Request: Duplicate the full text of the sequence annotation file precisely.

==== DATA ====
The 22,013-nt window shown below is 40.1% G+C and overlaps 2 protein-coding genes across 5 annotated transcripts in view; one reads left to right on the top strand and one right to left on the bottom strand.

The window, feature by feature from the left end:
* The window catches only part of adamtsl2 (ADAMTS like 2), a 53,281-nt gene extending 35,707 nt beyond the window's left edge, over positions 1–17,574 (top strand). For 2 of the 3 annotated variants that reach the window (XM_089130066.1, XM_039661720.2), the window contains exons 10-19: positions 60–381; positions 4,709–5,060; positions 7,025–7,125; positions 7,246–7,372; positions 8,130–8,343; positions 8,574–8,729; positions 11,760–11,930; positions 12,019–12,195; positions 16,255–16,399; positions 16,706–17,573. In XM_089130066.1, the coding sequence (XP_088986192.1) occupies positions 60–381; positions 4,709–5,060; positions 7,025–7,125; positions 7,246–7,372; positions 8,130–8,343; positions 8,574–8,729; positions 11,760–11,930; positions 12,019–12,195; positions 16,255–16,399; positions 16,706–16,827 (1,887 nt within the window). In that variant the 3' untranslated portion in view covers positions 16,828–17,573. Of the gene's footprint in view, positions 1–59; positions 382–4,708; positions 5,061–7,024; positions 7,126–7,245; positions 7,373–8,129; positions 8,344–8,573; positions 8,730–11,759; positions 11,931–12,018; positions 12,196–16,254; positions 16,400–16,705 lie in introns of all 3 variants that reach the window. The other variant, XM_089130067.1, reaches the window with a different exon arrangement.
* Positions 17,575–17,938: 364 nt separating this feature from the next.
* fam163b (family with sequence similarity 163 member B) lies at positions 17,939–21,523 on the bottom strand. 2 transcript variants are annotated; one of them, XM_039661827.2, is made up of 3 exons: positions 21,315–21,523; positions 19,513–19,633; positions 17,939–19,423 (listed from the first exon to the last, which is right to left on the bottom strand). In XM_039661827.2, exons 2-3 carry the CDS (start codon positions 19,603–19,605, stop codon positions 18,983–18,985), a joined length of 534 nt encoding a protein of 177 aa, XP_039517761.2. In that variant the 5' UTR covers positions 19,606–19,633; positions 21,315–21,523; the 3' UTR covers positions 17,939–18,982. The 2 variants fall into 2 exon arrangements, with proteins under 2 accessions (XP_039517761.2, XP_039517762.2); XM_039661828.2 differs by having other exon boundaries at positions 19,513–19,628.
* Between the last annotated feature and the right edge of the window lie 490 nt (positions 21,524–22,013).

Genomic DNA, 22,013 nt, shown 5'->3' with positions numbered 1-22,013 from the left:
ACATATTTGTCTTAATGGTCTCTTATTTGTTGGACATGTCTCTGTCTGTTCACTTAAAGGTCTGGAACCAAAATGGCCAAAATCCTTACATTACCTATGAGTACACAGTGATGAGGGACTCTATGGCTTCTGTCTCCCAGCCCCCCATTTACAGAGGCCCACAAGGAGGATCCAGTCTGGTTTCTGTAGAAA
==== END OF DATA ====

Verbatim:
The 22,013-nt window shown below is 40.1% G+C and overlaps 2 protein-coding genes across 5 annotated transcripts in view; one reads left to right on the top strand and one right to left on the bottom strand.

The window, feature by feature from the left end:
* The window catches only part of adamtsl2 (ADAMTS like 2), a 53,281-nt gene extending 35,707 nt beyond the window's left edge, over positions 1–17,574 (top strand). For 2 of the 3 annotated variants that reach the window (XM_089130066.1, XM_039661720.2), the window contains exons 10-19: positions 60–381; positions 4,709–5,060; positions 7,025–7,125; positions 7,246–7,372; positions 8,130–8,343; positions 8,574–8,729; positions 11,760–11,930; positions 12,019–12,195; positions 16,255–16,399; positions 16,706–17,573. In XM_089130066.1, the coding sequence (XP_088986192.1) occupies positions 60–381; positions 4,709–5,060; positions 7,025–7,125; positions 7,246–7,372; positions 8,130–8,343; positions 8,574–8,729; positions 11,760–11,930; positions 12,019–12,195; positions 16,255–16,399; positions 16,706–16,827 (1,887 nt within the window). In that variant the 3' untranslated portion in view covers positions 16,828–17,573. Of the gene's footprint in view, positions 1–59; positions 382–4,708; positions 5,061–7,024; positions 7,126–7,245; positions 7,373–8,129; positions 8,344–8,573; positions 8,730–11,759; positions 11,931–12,018; positions 12,196–16,254; positions 16,400–16,705 lie in introns of all 3 variants that reach the window. The other variant, XM_089130067.1, reaches the window with a different exon arrangement.
* Positions 17,575–17,938: 364 nt separating this feature from the next.
* fam163b (family with sequence similarity 163 member B) lies at positions 17,939–21,523 on the bottom strand. 2 transcript variants are annotated; one of them, XM_039661827.2, is made up of 3 exons: positions 21,315–21,523; positions 19,513–19,633; positions 17,939–19,423 (listed from the first exon to the last, which is right to left on the bottom strand). In XM_039661827.2, exons 2-3 carry the CDS (start codon positions 19,603–19,605, stop codon positions 18,983–18,985), a joined length of 534 nt encoding a protein of 177 aa, XP_039517761.2. In that variant the 5' UTR covers positions 19,606–19,633; positions 21,315–21,523; the 3' UTR covers positions 17,939–18,982. The 2 variants fall into 2 exon arrangements, with proteins under 2 accessions (XP_039517761.2, XP_039517762.2); XM_039661828.2 differs by having other exon boundaries at positions 19,513–19,628.
* Between the last annotated feature and the right edge of the window lie 490 nt (positions 21,524–22,013).

Genomic DNA, 22,013 nt, shown 5'->3' with positions numbered 1-22,013 from the left:
ACATATTTGTCTTAATGGTCTCTTATTTGTTGGACATGTCTCTGTCTGTTCACTTAAAGGTCTGGAACCAAAATGGCCAAAATCCTTACATTACCTATGAGTACACAGTGATGAGGGACTCTATGGCTTCTGTCTCCCAGCCCCCCATTTACAGAGGCCCACAAGGAGGATCCAGTCTGGTTTCTGTAGAAA